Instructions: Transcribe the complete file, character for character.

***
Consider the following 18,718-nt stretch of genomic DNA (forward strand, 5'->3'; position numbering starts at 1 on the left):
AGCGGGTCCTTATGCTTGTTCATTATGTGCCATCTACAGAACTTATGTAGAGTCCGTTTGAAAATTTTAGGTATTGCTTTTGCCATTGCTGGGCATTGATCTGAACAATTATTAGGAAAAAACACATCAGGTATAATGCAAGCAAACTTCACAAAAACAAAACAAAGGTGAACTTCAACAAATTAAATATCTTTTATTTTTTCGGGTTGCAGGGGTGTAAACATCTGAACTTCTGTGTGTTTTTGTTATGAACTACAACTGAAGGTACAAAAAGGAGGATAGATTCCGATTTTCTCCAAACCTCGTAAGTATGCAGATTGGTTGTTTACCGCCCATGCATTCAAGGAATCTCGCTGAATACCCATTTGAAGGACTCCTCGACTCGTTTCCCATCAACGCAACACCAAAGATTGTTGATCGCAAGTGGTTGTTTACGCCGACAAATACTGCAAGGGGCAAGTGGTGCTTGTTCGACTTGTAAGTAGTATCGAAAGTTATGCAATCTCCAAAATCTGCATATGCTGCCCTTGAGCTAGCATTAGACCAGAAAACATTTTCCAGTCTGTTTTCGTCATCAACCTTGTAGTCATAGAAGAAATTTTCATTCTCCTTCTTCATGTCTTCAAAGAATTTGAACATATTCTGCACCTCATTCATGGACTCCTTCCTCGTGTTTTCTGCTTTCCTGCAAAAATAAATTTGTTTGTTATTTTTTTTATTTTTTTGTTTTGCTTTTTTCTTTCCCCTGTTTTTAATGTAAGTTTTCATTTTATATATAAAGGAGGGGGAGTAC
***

Consider the following 18,718-nt stretch of genomic DNA (forward strand, 5'->3'; position numbering starts at 1 on the left):
AGCGGGTCCTTATGCTTGTTCATTATGTGCCATCTACAGAACTTATGTAGAGTCCGTTTGAAAATTTTAGGTATTGCTTTTGCCATTGCTGGGCATTGATCTGAACAATTATTAGGAAAAAACACATCAGGTATAATGCAAGCAAACTTCACAAAAACAAAACAAAGGTGAACTTCAACAAATTAAATATCTTTTATTTTTTCGGGTTGCAGGGGTGTAAACATCTGAACTTCTGTGTGTTTTTGTTATGAACTACAACTGAAGGTACAAAAAGGAGGATAGATTCCGATTTTCTCCAAACCTCGTAAGTATGCAGATTGGTTGTTTACCGCCCATGCATTCAAGGAATCTCGCTGAATACCCATTTGAAGGACTCCTCGACTCGTTTCCCATCAACGCAACACCAAAGATTGTTGATCGCAAGTGGTTGTTTACGCCGACAAATACTGCAAGGGGCAAGTGGTGCTTGTTCGACTTGTAAGTAGTATCGAAAGTTATGCAATCTCCAAAATCTGCATATGCTGCCCTTGAGCTAGCATTAGACCAGAAAACATTTTCCAGTCTGTTTTCGTCATCAACCTTGTAGTCATAGAAGAAATTTTCATTCTCCTTCTTCATGTCTTCAAAGAATTTGAACATATTCTGCACCTCATTCATGGACTCCTTCCTCGTGTTTTCTGCTTTCCTGCAAAAATAAATTTGTTTGTTATTTTTTTTATTTTTTTGTTTTGCTTTTTTCTTTCCCCTGTTTTTAATGTAAGTTTTCATTTTATATATAAAGGAGGGGGAGTAC